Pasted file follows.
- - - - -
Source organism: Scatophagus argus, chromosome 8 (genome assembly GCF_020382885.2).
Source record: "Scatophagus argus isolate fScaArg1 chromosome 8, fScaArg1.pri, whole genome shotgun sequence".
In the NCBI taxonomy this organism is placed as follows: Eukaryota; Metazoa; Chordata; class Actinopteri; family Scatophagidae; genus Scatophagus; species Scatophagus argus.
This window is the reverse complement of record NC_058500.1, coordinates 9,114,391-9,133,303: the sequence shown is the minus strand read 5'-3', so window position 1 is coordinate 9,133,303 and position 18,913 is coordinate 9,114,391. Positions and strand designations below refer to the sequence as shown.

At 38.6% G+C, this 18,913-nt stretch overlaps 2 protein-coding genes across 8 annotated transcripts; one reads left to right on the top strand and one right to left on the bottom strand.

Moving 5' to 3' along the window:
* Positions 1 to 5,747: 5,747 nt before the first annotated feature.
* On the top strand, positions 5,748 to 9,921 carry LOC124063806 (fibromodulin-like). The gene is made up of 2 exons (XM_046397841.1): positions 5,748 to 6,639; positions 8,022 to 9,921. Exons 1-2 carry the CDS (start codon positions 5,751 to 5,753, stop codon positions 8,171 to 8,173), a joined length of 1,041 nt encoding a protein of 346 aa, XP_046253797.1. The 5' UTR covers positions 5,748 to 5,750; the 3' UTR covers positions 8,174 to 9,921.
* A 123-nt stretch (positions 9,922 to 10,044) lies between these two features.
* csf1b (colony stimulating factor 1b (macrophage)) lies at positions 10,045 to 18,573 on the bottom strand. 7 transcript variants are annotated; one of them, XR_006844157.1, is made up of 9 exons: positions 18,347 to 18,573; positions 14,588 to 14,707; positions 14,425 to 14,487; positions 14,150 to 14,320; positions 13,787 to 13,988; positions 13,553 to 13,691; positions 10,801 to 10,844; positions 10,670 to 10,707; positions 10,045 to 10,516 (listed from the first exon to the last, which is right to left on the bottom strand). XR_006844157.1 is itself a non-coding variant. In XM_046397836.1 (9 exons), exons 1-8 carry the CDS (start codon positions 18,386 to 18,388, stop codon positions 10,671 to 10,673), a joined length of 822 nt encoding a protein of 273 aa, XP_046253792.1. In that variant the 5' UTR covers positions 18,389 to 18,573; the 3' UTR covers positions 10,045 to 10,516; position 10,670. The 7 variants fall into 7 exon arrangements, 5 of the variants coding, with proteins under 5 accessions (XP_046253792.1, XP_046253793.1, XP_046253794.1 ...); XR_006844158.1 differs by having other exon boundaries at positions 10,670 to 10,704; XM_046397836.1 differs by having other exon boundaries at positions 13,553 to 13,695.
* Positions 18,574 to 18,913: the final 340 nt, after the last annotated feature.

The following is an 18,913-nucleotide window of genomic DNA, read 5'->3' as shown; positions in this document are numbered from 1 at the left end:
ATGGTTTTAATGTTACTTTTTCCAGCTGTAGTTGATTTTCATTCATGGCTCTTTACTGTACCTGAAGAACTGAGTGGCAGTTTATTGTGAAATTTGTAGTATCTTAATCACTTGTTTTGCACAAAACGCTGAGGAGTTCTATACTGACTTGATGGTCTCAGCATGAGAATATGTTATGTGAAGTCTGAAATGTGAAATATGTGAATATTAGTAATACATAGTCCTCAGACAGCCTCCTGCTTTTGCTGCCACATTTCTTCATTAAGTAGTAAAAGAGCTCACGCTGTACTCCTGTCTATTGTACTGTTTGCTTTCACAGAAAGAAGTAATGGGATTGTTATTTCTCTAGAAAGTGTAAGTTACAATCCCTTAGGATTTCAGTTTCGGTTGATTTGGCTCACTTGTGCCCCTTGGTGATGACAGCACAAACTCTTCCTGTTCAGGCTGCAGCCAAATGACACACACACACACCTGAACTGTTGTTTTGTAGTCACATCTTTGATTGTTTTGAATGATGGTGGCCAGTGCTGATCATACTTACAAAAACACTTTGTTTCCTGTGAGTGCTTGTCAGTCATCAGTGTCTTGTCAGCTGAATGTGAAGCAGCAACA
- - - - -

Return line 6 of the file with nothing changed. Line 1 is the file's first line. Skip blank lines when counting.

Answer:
Moving 5' to 3' along the window: